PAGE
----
An excellent drama about the plight of everyday workers in a Japan hard-hit by the recession, The New Voyage (Gakko III, 1998) is the third of director Yoji Yamada's four "Gakko" ("School") films to date. Each movie honestly but optimistically dramatizes the struggles of students and teachers trying to better themselves in unconventional educational programs. In A Class to Remember (Gakko, 1993) semi-literate, working-class adults, troubled youths, and discriminated foreigners worked with devoted teacher Toshiyuki Nishida to earn their junior high school diploma, while The Learning Circle (Gakko II, 1996) was set in a school for mentally-retarded teenagers. The New Voyage focuses in on two displaced workers studying at a free-of-charge vocational school. Unlike most of Panorama's Japanese movies licensed from original distributor Shochiku, this DVD offers a strong 16:9 enhanced presentation with excellent audio to boot.
Cover art from Gakko III's DVD release in Japan
Sawako Kojima (Shinobu Otaki) unceremoniously loses her job when her entire accounting department is shut down and its work outsourced. Meanwhile, Shukichi Takano's (Nenji Kobayashi) securities company president announces that in a recession spurred restructuring, all workers over the age of 50 are expected to "voluntarily" (read: be forced to) step down.
Six months later, both have entered a free vocational program training its students, rather like the workers in Fritz Lang's Metropolis, to man the megalopolis's myriad boilers and transformers beneath Tokyo's skyscrapers. Joining a class of varied if similarly displaced older men, Sawako is anxious about her future but eager to learn, while Shukichi is anti-social and combative. He's not ready to swallow the bitter pill of his firing just yet.
Sawako is burdened by more hardships: widowed ten years earlier - her husband apparently died from overwork - she alone cares for their 16-year-old son, "Tommy" (Yuki Kuroda), who is autistic. Though he's found work delivering newspapers on his bicycle, he consumes what's left of Sawako's free-time. In an early scene, Tommy becomes distressed when his newspapers get wet, and in a panic substitutes dry but outdated papers in their place. Already exhausted, Sawako goes door-to-door to apologize, and encounters cruelly unsympathetic customers, including one who complains that Tommy frightens her children and suggests the boy be institutionalized. (Hidetaka Yoshioka makes a cameo here as Tommy's Yomiuri News distressed co-worker.)
Shukichi, meanwhile, is recently separated from his businesswoman wife, drinks too much, has an unhappy relationship with his own teenaged son, and has been reduced to living in a cramped apartment. No wonder he's so surly in the classroom.
Largely out of desperation and loneliness rather than actual love the two adults are eventually drawn to one another, though the story and script by Yamada (Twilight Samurai, the "Tora-san" film series), Yoshitaka Asama, and Hisako Tsurushima is honest and largely unsentimental. The first three Gakko films all deal with characters trying to cope with an overwhelming sense of shame and humiliation, in this case people reduced to becoming high-tech janitors. Near the end of the film, Sawako, in her coveralls uniform, is seen weaving through a typically bustling white-collar office to change a lightbulb. The office workers in their suits and ties subtly look down on her and her position, but those watching the movie have an entirely different view. We almost profoundly respect her Herculean efforts to support herself and her son, her sacrifices to ensure semi-secure employment.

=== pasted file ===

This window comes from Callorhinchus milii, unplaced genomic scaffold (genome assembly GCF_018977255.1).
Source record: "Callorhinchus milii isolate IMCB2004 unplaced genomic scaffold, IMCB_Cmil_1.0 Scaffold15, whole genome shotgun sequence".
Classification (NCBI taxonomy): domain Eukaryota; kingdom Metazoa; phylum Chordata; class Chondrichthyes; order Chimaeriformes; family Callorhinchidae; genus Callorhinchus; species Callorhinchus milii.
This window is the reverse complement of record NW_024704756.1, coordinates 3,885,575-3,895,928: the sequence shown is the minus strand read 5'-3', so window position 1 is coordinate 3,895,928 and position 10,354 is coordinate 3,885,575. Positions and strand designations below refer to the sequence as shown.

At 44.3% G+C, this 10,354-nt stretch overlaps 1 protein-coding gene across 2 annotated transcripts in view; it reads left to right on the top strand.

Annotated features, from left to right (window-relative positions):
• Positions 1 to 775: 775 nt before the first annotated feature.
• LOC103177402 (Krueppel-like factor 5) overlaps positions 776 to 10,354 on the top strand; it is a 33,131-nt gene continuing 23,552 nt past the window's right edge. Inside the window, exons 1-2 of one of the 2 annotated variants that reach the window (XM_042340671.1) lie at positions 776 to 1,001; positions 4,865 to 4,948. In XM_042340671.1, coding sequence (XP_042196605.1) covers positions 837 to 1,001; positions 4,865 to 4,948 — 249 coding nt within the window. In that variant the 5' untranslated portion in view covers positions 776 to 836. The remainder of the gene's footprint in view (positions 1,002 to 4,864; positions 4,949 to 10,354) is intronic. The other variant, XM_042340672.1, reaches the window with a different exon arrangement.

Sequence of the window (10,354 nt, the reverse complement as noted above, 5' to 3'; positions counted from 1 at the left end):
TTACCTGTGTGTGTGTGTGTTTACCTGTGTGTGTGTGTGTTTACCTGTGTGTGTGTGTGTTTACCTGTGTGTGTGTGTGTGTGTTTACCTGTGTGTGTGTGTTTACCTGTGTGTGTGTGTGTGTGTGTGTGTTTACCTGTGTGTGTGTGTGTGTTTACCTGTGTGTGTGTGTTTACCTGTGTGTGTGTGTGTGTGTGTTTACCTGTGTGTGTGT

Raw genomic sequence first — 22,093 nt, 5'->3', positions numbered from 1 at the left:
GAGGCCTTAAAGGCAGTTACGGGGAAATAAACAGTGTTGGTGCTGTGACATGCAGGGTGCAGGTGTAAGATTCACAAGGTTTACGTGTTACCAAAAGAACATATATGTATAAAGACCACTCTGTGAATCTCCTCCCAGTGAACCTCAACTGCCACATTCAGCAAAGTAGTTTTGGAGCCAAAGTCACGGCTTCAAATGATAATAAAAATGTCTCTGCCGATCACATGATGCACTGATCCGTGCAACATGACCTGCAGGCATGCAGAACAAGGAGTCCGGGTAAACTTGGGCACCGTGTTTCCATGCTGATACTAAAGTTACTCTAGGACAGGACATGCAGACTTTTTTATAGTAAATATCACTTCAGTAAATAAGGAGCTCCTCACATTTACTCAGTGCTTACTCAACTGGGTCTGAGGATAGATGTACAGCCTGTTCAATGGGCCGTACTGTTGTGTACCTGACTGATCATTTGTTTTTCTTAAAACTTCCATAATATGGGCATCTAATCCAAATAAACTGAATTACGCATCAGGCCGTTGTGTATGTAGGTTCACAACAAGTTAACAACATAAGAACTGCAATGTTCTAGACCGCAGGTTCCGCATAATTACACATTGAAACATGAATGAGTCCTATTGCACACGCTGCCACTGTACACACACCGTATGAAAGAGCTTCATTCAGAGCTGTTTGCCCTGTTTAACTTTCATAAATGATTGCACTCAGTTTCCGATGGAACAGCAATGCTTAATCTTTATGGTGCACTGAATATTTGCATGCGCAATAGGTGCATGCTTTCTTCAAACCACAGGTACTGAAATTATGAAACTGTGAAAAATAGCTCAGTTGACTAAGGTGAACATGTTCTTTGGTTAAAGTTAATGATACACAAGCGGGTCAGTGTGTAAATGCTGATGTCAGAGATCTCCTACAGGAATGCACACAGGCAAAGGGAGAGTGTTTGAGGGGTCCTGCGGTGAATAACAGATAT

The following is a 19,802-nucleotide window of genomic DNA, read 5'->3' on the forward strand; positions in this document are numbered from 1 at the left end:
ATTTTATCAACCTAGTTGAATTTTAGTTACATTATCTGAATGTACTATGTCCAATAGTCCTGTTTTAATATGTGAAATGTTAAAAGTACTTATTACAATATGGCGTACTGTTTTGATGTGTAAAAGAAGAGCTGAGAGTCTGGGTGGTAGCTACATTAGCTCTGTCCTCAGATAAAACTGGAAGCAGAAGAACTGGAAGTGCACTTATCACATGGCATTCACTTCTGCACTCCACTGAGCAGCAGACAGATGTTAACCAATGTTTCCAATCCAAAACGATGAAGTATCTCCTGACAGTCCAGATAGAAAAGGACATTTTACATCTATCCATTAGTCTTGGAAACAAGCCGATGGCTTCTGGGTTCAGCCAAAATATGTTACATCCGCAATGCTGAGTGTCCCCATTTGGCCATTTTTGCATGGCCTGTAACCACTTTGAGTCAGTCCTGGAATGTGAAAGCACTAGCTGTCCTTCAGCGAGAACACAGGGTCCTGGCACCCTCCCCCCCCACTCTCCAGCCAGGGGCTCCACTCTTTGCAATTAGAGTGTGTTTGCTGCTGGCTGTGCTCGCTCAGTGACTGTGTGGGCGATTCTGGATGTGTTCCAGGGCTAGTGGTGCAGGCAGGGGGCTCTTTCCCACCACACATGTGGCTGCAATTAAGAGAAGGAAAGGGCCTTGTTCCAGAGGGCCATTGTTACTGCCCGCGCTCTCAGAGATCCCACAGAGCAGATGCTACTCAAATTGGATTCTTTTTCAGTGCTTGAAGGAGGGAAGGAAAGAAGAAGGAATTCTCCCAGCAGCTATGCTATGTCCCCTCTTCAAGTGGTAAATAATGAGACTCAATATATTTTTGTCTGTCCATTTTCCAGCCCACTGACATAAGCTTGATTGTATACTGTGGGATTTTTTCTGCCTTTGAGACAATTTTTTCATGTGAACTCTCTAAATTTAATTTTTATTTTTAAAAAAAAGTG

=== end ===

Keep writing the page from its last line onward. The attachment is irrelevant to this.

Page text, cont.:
For western audiences, the film also offers viewers the chance to vicariously experience many of Japan's singular social, work, and educational customs, from morning exercises in the school's courtyard and Japanese-style graduation ceremonies, to the rotating responsibility of keeping the classroom clean, all of which plays an important role in Shukichi's integration into and acceptance by his classmates.
The excellent supporting cast includes the great character actor Kunie Tanaka as one of the old students; he had been quite memorable in the first Gakko film, though he plays a different character here and his role this time is small. Folk singer/composer Masashi Sada turns up briefly for an amusing turn as a substitute teacher, while Kimiko Yo earned several nominations and awards as Sawako's good-natured friend and neighbor.
Video & Audio
The New Voyage is presented in a 16:9 enhanced transfer at 1.77:1, approximating its original 1.85:1 release (called "VistaVision size" or "Vista size" in Japan). The image is strong though one senses the image could be pushed a little further in terms of clarity and contrast. Still, it's great to see at least some of the recent Panorama titles get "anamorphic" enhancement. The audio is also very good, a strong 2.0 Dolby Digital Stereo mix with a lot of directional dialogue and sound effects, and which also does well by Isao Tomita score (and Miyuki Nakajima's end title song, quite lovely). The English subtitles aren't perfect but generally okay. There are a few typos, the timing is sometimes a little bit off, and things like text go unsubtitled. Optional Chinese subtitles are also available.
Supplements are limited to the booklet and onscreen director's biography and filmography (in both Chinese and English).
At a time when far too many recent Japanese films, adopting the Hollywood model, avoid real human issues in favor of comic book action, low-brow slapstick, and unearned sentiment, it's refreshing to see a picture with believable and compelling characters grappling with identifiable, everyday and timely problems. Highly Recommended.
Film historian Stuart Galbraith IV's most recent essays appear in Criterion's new three-disc Seven Samurai DVD and BCI Eclipse's The Quiet Duel.